What is wrong with the media that it capitalizes on how divorce is affecting a 6-year old child?
This past week, inTouch ran a cover story that put words in the mouth of a child about which parent she wants to live with after their divorce. Regardless of her parents’ fame, Suri Cruise should not have to choose — nor should anyone, particularly the media, force her to do so.
Putting a little, vulnerable girl on the cover of a magazine with a caption, “I want to live with Daddy” is inappropriate, vulgar and gives the false impression that courts and parents should allow children to choose which parent to live with.
This cover story and article to follow represent everything that family lawyers detest: effects of divorce on children.
“This isn’t going to end any time soon,” Us Weekly reporter Jennifer Peros told ABCNews.com. “Things can get really messy.”
The In Touch August 6, 2012 article details the three things that Daddy did to win over his daughter: Tom Crusie gave her piles of gifts, he took her to a superstar Steven Spielberg’s estate and he treated her to an adventure on a helicopter ride to the Hamptons.
In contrast, generally Katie Holmes is often pictured in a more pedestrian middle-class style: trips to the zoo, museum, and ice cream parlors. Katie Holmes recently told the media that she advocates (gasp!) chores in her home for Suri.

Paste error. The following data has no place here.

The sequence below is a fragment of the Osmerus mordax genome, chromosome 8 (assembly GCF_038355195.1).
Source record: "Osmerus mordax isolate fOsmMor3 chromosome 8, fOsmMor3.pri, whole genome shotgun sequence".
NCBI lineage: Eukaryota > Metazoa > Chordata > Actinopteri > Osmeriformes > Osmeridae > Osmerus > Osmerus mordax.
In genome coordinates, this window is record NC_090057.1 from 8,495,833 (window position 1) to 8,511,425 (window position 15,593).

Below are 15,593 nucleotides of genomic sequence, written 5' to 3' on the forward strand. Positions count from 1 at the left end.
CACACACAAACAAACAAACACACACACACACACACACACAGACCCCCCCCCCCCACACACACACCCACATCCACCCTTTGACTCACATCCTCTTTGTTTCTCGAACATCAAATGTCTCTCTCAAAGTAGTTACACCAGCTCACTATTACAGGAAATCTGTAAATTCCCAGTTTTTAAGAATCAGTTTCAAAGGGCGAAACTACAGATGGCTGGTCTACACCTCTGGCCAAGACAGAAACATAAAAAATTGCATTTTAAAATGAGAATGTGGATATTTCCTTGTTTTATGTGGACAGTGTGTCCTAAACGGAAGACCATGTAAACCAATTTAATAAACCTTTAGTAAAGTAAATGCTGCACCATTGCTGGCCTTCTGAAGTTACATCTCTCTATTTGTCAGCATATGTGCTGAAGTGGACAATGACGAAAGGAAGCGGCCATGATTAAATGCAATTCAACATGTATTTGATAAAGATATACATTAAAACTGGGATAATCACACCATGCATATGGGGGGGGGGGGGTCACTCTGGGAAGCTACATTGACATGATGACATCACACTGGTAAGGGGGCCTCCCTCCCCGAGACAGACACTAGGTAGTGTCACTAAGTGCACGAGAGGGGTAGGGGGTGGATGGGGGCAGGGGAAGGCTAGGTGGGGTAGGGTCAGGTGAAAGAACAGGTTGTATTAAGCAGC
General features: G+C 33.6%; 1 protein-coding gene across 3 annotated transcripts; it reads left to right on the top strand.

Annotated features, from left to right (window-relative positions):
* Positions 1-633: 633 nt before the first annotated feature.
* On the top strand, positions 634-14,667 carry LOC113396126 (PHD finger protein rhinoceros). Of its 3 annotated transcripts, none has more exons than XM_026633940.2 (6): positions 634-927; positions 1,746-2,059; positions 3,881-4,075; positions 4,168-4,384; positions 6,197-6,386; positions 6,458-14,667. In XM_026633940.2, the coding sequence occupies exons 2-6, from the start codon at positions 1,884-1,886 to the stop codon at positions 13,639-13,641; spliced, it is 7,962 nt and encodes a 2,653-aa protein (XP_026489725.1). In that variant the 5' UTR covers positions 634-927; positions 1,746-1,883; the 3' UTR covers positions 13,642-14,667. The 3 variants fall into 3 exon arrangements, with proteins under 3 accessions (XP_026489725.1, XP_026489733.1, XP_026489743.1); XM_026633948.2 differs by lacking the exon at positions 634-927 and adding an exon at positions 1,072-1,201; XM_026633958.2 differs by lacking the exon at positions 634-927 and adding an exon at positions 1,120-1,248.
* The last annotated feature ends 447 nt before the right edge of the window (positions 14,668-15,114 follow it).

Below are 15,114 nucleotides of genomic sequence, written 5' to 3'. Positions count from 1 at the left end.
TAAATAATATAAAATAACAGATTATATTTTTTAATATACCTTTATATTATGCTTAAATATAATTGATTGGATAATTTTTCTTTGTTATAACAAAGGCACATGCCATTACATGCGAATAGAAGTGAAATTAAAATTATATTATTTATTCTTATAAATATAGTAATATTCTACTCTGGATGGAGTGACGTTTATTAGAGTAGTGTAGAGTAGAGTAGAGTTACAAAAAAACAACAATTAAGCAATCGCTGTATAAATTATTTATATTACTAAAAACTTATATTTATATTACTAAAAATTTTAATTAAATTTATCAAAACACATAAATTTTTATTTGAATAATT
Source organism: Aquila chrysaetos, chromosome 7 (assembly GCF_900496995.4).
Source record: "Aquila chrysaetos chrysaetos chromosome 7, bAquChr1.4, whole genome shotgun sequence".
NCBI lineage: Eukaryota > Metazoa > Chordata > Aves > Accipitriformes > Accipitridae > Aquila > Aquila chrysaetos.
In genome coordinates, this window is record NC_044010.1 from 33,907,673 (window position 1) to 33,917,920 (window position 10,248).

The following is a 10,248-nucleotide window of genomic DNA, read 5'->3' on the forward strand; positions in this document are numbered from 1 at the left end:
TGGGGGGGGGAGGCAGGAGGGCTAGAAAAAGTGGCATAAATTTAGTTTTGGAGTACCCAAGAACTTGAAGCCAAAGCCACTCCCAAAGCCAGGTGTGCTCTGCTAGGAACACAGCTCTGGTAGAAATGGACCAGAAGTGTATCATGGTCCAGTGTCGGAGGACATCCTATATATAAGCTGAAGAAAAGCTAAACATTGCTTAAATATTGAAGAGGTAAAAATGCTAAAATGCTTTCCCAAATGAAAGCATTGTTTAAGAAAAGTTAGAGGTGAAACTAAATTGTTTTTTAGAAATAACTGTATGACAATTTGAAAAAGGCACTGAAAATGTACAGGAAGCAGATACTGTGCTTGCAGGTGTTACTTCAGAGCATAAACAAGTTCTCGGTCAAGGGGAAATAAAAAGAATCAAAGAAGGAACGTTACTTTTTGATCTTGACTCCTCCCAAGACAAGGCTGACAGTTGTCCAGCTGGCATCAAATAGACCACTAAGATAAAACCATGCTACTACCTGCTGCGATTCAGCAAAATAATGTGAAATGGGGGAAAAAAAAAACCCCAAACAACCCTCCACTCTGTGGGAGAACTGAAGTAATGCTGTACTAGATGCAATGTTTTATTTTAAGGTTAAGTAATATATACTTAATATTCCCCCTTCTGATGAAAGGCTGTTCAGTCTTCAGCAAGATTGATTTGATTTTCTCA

The newest update putting more hurtful words in Suri’s mouth is featured in this week’s In Touch, August 20, 2012 article. It says, “Forgetting Mommy Already?” picturing a happy Suri swimming a pool with Cruise, with a subtitle “Katie’s in pieces as Tom plots a new custody battle and bribes Suri with a dream vacation to Disney World.”
Once again: BOO! thumbs down! “unlike” for In Touch!
This magazine shamelessly weighs in on a topic that should be forbidden. While nobody holds the gossip magazines to the standards of journalistic excellence, they do influence the conversation about divorce, custody and co-parenting. I wish that media professionals would stop speaking for Suri when she has no legitimate, official voice, and that the trash mags would find a new scandal of a non-minor.
While we all agree that Suri will already be exposed to “adult conversations” about divorce, she should be shielded from seeing her face and her parents’ divorce splashed across magazines and newspapers. Most importantly, at the tender age of six, she should never have to be subjected to a public debate about which of her parents should be her primary custodian.